Re: On the definition of "ontology" (Paul van der Vet)
Date: Fri, 6 Oct 1995 10:49:14 +0100
From: (Paul van der Vet)
Message-id: <>
Subject: Re: On the definition of "ontology"
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At 10/4/95, Pat Hayes wrote:

> At  2:30 PM 10/4/95 +0100, Paul van der Vet wrote:
> > [...] when you develop a
> >knowledge-based system you'll have one intended model in mind.
> This raises an interesting issue (which may be getting too philosphical for
> skrb, but here goes anyway.)

I didn't mean to raise *that* issue, of course. But it's near weekend,
I've finished the stuff I should have finished two weeks ago, so let's
indulge ...

> What one 'has in mind' is presumably expressed
> there in some mental representation. Now, how do we know that this
> mentalese representation in fact has unique models? All the lessons of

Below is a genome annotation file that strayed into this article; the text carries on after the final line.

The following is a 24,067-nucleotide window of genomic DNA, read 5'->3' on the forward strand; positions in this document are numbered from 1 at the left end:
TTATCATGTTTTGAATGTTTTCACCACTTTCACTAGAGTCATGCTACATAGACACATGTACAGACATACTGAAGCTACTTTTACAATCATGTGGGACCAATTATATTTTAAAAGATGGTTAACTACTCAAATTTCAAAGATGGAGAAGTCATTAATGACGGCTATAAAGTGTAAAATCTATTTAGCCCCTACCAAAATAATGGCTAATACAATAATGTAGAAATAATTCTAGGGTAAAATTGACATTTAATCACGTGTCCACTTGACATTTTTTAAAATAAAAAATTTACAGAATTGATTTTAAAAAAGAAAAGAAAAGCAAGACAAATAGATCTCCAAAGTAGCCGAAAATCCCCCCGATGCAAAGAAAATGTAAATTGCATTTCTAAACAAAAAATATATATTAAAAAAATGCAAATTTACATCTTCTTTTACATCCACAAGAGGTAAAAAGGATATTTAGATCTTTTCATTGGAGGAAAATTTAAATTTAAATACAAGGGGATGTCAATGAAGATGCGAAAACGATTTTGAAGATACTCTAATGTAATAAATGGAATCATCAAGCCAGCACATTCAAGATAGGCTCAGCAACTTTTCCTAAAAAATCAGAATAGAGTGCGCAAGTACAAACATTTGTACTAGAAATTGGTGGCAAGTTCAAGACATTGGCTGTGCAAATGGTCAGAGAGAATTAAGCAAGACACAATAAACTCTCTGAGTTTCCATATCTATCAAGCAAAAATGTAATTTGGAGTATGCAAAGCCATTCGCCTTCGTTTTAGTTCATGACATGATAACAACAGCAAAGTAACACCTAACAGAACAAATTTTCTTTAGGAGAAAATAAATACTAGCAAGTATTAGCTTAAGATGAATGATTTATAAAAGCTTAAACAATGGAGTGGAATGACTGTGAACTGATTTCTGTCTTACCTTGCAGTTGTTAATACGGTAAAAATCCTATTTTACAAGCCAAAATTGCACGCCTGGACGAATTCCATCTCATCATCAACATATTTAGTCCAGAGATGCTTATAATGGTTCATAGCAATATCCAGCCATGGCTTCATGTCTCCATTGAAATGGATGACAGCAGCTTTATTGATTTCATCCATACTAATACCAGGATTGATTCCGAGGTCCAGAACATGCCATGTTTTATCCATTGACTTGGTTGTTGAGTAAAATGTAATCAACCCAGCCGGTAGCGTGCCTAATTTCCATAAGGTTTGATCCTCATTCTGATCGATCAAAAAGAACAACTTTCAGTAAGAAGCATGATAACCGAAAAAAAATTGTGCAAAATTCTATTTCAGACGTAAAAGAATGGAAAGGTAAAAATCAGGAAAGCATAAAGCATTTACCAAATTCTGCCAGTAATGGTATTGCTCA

> logic would suggest that it usually doesn't; that usually there will be
> nonstandard models of our thoughts. (This will almost certainly be true,
> for example, if theoremhood in our mentalese is RE and it is given a
> semantics which reflects this accurately.) 
> Now, if this is the case, then what warrant can we have for insisting that
> there is "a" model that we have in mind? We have no special access to
> models of our mental language: we can only think of things IN that
> language. 

Let's, for the sake of argument, take the leap of faith for granted and
assume we have some device to read our mind.

- Would we obtain a theory in logic or a theory plus model? If the
latter, it is again a logical theory since it is a bundle of thoughts
(at least, so I understand Pat). Tarski could pull the trick of having
the recursion `bottom out' at the level of natural language (the
"absolute" meta-level). We are prevented from doing the same because
language originates in thought and there we go again. In other words,
the idea of model-theoretic semantics for thoughts (*if* they are
present? expressed? in a logical theory) may be incoherent.

- There are semantics other than model-theoretic such as update
semantics and Kowalski's closely related `logic without models' idea.
The incoherence objection doesn't apply, but in adopting these
semantics we loose some of the advantages of model-theoretic


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